Two women’s coaches were named SEC Coach of the Year, with Major winning National Coach of the Year. USC had three SEC Scholar-Athletes of the Year, eight first-team All-Americans and seven first-team All-SEC selections. High jumper Jeannelle Scheper won an individual national championship.
“It’s tremendous. I think that the people who created Title IX are basking in our glow here at the University of South Carolina,” Staley said. “When women are able to create some buzz and some publicity for playing so well at an established university like ours, I think it only helps from a recruiting standpoint for all the sports.”
Of course football will dominate the conversations, because of the profile and money it brings to the university. But a Top 25 athletics department means just as much to Tanner as does a Top 25 football team, and he couldn’t obtain that without women’s sports.
“When you work in athletics and you’re in a university setting like we are, there’s days where you want happiness and you want morale to be great,” he said. “A lot of times, that comes from your athletic department, whether it’s women’s basketball or football or what our women’s golf team is doing. It’s exciting and energizes the entire community.”
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Some of the top individuals on USC women’s teams from 2014-15:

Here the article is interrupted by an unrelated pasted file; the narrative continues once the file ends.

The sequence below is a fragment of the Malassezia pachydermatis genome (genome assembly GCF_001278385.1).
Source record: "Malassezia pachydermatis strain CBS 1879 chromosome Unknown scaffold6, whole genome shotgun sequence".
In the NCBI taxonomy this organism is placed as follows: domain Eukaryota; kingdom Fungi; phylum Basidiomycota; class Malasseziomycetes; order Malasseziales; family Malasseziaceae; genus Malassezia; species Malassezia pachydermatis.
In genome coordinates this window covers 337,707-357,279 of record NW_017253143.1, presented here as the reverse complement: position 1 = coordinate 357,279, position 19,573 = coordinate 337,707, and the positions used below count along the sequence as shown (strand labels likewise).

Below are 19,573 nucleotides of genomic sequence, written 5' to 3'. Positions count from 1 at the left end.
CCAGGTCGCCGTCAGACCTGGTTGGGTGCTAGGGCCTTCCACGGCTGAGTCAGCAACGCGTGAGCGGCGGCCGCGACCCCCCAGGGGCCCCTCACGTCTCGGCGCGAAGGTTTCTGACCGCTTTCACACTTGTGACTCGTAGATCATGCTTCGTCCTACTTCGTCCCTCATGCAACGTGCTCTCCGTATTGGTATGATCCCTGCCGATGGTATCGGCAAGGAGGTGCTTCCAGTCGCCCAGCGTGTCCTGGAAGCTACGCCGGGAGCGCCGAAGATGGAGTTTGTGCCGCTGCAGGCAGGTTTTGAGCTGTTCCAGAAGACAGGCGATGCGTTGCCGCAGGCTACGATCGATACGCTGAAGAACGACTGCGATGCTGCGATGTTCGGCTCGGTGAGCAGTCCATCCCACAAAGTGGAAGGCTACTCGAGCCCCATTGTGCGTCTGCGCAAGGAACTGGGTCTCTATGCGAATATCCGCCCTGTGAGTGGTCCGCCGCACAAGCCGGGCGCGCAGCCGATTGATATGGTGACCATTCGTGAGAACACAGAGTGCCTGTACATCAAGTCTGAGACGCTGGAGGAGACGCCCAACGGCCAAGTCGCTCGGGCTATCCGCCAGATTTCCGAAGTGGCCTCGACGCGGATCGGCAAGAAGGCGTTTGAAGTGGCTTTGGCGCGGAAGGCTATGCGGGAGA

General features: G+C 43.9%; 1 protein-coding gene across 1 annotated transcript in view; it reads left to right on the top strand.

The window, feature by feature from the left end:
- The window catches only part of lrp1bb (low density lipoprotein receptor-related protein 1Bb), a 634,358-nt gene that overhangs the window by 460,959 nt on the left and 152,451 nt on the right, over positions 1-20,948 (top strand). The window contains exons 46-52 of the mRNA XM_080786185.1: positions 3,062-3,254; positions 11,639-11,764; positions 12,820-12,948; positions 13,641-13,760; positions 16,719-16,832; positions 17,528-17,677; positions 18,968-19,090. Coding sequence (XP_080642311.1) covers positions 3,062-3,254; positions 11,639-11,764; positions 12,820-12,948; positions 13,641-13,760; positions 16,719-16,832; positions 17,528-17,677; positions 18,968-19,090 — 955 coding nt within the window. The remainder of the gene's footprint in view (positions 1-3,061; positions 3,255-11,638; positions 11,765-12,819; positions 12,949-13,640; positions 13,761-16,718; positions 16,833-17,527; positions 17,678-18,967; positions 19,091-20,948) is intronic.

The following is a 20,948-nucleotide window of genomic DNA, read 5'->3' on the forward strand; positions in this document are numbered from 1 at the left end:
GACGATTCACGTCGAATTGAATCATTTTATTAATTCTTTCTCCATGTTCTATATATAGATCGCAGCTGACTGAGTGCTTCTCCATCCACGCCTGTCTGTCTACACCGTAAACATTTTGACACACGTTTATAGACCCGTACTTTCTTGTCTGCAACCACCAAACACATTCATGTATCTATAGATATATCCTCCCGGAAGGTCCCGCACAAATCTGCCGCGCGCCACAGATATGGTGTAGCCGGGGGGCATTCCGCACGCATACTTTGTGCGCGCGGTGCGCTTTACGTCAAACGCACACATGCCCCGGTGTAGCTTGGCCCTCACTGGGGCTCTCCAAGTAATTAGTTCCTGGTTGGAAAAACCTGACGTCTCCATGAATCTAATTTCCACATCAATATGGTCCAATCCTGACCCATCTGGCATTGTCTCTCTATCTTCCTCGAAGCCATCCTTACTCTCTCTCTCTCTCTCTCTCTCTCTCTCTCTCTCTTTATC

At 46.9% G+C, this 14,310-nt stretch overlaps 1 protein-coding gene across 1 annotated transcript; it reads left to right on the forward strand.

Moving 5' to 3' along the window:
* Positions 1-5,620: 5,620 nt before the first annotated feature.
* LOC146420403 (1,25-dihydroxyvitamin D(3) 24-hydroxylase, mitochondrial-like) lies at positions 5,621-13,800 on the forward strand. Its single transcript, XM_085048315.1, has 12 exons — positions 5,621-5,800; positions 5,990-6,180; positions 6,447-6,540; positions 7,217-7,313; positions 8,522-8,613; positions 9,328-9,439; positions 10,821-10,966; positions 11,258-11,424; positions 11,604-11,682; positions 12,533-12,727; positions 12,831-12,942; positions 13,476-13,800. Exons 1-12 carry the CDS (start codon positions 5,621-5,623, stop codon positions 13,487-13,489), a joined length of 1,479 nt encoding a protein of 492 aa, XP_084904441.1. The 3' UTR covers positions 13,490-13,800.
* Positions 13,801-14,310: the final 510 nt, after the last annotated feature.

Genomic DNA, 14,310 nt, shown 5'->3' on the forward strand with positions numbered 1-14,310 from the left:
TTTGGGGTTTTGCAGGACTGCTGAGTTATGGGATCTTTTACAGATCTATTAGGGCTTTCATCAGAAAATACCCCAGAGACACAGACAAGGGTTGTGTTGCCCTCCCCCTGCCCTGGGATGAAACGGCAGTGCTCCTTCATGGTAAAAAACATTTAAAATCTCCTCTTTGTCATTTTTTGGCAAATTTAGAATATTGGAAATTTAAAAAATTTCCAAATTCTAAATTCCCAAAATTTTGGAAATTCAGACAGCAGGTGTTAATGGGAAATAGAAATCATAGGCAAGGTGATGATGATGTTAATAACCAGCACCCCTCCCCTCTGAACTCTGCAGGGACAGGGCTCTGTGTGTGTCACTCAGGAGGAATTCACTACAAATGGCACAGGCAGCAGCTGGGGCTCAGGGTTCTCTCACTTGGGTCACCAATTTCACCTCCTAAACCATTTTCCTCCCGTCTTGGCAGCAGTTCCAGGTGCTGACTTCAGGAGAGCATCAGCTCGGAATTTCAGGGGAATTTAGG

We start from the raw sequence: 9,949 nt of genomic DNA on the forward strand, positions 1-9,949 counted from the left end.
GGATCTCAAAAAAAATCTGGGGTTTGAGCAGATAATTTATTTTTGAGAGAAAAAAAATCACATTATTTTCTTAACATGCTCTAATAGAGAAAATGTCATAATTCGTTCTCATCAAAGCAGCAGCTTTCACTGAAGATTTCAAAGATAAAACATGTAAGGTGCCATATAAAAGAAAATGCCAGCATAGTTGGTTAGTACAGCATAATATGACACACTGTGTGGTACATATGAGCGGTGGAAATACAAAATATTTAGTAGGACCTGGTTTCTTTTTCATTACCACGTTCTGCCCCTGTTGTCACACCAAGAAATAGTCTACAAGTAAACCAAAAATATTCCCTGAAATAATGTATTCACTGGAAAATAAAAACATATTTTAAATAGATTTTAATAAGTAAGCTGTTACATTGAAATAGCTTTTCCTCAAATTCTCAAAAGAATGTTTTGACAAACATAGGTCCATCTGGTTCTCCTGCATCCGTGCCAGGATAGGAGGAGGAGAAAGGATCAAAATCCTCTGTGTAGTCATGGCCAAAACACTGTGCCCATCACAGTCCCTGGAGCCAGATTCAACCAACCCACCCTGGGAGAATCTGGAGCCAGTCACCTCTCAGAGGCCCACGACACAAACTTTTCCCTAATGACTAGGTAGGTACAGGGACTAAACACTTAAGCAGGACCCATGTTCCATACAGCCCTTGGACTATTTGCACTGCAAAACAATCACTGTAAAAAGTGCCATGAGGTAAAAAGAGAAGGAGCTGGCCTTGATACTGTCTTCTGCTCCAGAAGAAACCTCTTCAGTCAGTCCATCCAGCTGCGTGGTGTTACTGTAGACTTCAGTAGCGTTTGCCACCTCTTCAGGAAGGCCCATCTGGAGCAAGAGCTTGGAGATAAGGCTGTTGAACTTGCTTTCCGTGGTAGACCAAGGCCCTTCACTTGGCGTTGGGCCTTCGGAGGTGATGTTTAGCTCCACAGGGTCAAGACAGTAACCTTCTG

First-team All-American in basketball and SEC Player of the Year
First-team soccer All-American and All-SEC goalkeeper
First-team All-American softball outfielder and first-team All-SEC
First-team All-American and SEC Scholar-Athlete of the Year in golf
NCAA champion high jumper and SEC Scholar-Athlete of the Year in track
USC WOMEN’S SUPERLATIVES
Best team and individual performances from 2014-15:
▪ 21st consecutive NCAA tournament appearance
▪ Elixane Lechemia advanced to NCAA championships
▪ No. 1 for the first time, held for six weeks
▪ Sixth straight NCAA championship appearance
▪ SEC Coach of the Year Kalen Anderson
▪ First-team All-American Justine Dreher (first-team all-SEC, SEC Scholar-Athlete of the Year)
▪ No. 1 for the first time in program history, held for 12 weeks
▪ Highest finish in school history (third in each poll)
▪ Best average attendance in the country (12,293)
▪ First NCAA Final Four
▪ First SEC tournament championship
▪ SEC regular-season champions
▪ SEC Co-Coach of the Year Dawn Staley
▪ SEC Player of the Year Tiffany Mitchell (first-team All-American)
▪ First-team all-SEC Aleighsa Welch (SEC Scholar-Athlete of the Year)
▪ SEC Freshman of the Year A’ja Wilson (first-team all-SEC)
▪ Top GPA in Division I (3.79)
▪ NCAA Southeast Regional
▪ National champions
▪ First-team All-Americans Katherine Schmidt, Amber Henter, Sam Chiodo, Layla Choate
▪ National Coach of the Year Boo Major
▪ Finished 17th in the country out of 46 teams
▪ First Elite Eight
▪ First-team All-American and All-SEC Sabrina D’Angelo
▪ First-team all-SEC Taylor Leach
▪ SEC Freshman of the Year Savannah McCaskill
▪ Third straight NCAA tournament
▪ First-team All-American and All-SEC Alaynie Page
▪ Meredith Vay advanced to NCAA championships
▪ Patricia Kranz and Julia Vincent advanced to NCAA championships
WOMEN’S TRACK AND FIELD
▪ National champion high-jumper Jeannelle Scheper (SEC gold medalist, SEC Scholar-Athlete of the Year)
▪ Attendance was fifth in country